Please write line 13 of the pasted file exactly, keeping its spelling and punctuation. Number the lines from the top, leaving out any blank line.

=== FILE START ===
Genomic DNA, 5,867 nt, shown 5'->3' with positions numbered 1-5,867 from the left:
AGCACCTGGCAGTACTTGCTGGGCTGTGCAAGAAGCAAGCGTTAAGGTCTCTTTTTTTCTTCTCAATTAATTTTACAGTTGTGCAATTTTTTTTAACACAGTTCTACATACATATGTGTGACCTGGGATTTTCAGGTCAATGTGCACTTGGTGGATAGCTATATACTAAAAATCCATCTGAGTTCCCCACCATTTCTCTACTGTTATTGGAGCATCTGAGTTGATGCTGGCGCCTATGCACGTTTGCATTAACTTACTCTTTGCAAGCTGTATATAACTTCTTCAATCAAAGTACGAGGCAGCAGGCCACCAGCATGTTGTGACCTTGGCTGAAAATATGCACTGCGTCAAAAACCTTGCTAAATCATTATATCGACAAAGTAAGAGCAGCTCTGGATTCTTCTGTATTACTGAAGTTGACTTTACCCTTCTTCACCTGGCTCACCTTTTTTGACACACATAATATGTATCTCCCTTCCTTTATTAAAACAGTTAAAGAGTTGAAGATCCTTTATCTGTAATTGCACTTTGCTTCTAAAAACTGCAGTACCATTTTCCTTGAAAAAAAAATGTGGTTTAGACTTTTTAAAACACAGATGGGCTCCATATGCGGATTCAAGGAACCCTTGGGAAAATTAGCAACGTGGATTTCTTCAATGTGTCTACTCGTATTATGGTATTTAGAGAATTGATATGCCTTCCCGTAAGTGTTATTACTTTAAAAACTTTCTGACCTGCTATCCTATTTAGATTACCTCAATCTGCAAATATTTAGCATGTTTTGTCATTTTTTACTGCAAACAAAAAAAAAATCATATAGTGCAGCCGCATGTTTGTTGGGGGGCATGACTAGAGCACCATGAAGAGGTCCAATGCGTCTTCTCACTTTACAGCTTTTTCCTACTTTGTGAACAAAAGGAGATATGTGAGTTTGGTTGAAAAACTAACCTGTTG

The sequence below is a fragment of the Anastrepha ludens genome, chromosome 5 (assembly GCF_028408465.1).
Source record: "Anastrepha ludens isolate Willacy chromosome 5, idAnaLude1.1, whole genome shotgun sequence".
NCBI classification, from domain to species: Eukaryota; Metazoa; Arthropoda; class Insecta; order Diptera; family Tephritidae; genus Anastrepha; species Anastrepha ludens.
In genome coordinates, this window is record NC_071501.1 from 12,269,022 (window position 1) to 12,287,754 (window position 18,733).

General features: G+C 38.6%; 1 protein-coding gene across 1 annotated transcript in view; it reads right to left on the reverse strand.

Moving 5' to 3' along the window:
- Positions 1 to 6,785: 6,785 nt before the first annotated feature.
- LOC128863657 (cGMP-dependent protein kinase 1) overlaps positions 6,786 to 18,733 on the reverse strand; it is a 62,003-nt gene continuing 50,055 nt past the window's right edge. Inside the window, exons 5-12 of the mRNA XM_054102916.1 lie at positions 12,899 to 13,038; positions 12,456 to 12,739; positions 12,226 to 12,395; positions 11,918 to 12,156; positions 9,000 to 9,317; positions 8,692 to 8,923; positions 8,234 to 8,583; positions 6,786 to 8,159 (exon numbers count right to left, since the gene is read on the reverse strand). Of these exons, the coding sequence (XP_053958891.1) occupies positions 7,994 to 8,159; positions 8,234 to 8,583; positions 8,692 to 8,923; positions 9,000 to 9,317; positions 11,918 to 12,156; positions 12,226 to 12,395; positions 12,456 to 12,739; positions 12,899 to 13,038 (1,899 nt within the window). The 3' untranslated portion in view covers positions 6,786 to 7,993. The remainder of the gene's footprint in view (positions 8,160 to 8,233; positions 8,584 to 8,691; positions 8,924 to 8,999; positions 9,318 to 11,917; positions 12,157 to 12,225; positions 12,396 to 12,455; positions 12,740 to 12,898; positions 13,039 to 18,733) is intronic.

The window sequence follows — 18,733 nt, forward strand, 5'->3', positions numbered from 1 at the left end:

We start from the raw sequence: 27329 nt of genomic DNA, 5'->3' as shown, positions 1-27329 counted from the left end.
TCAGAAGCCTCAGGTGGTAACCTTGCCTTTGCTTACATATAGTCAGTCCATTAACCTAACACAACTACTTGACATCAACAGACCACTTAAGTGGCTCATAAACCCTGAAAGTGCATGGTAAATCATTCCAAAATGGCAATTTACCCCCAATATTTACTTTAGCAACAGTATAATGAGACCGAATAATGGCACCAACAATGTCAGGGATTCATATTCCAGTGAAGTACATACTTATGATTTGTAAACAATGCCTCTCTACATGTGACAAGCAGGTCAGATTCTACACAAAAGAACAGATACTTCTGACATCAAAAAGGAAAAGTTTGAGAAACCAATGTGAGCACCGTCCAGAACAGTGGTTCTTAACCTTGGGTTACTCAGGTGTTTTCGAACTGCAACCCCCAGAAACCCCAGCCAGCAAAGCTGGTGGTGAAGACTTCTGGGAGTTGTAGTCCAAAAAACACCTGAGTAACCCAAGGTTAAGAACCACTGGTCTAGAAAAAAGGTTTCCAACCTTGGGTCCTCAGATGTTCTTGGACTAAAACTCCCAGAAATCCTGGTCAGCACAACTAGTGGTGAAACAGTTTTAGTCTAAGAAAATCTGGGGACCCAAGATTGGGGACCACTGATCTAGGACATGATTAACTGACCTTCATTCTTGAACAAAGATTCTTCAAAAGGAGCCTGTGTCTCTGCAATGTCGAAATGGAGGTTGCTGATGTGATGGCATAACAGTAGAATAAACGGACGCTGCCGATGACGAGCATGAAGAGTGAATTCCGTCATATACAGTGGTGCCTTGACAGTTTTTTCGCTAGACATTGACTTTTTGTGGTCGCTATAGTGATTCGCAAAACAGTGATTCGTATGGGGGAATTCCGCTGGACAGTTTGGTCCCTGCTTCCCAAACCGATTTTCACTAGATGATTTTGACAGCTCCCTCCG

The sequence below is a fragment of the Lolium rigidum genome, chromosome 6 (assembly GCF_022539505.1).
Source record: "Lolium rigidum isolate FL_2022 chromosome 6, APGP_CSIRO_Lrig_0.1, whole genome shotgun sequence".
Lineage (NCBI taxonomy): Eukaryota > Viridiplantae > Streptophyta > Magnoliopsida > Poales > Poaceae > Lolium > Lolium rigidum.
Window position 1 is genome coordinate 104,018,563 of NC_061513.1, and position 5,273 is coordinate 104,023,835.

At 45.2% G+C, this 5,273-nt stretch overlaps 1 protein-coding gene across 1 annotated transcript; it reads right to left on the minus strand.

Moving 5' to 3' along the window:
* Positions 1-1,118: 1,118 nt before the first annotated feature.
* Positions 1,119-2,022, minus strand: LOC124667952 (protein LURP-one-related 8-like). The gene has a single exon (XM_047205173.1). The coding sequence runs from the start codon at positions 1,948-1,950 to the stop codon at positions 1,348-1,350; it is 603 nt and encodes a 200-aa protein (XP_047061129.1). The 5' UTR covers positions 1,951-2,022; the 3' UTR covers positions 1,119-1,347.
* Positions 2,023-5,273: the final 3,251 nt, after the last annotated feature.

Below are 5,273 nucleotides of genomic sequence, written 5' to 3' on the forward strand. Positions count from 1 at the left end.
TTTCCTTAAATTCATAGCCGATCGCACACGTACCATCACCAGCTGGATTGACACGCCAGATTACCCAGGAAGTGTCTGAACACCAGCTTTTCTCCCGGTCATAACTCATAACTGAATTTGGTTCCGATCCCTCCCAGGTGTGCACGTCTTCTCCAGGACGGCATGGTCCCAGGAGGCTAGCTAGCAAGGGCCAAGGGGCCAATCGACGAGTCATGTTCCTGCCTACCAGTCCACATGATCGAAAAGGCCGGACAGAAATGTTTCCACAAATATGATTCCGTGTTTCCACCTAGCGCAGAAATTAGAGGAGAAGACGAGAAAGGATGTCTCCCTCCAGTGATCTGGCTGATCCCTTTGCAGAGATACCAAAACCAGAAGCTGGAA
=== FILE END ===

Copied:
TCAGAAGCCTCAGGTGGTAACCTTGCCTTTGCTTACATATAGTCAGTCCATTAACCTAACACAACTACTTGACATCAACAGACCACTTAAGTGGCTCATAAACCCTGAAAGTGCATGGTAAATCATTCCAAAATGGCAATTTACCCCCAATATTTACTTTAGCAACAGTATAATGAGACCGAATAATGGCACCAACAATGTCAGGGATTCATATTCCAGTGAAGTACATACTTATGATTTGTAAACAATGCCTCTCTACATGTGACAAGCAGGTCAGATTCTACACAAAAGAACAGATACTTCTGACATCAAAAAGGAAAAGTTTGAGAAACCAATGTGAGCACCGTCCAGAACAGTGGTTCTTAACCTTGGGTTACTCAGGTGTTTTCGAACTGCAACCCCCAGAAACCCCAGCCAGCAAAGCTGGTGGTGAAGACTTCTGGGAGTTGTAGTCCAAAAAACACCTGAGTAACCCAAGGTTAAGAACCACTGGTCTAGAAAAAAGGTTTCCAACCTTGGGTCCTCAGATGTTCTTGGACTAAAACTCCCAGAAATCCTGGTCAGCACAACTAGTGGTGAAACAGTTTTAGTCTAAGAAAATCTGGGGACCCAAGATTGGGGACCACTGATCTAGGACATGATTAACTGACCTTCATTCTTGAACAAAGATTCTTCAAAAGGAGCCTGTGTCTCTGCAATGTCGAAATGGAGGTTGCTGATGTGATGGCATAACAGTAGAATAAACGGACGCTGCCGATGACGAGCATGAAGAGTGAATTCCGTCATATACAGTGGTGCCTTGACAGTTTTTTCGCTAGACATTGACTTTTTGTGGTCGCTATAGTGATTCGCAAAACAGTGATTCGTATGGGGGAATTCCGCTGGACAGTTTGGTCCCTGCTTCCCAAACCGATTTTCACTAGATGATTTTGACAGCTCCCTCCG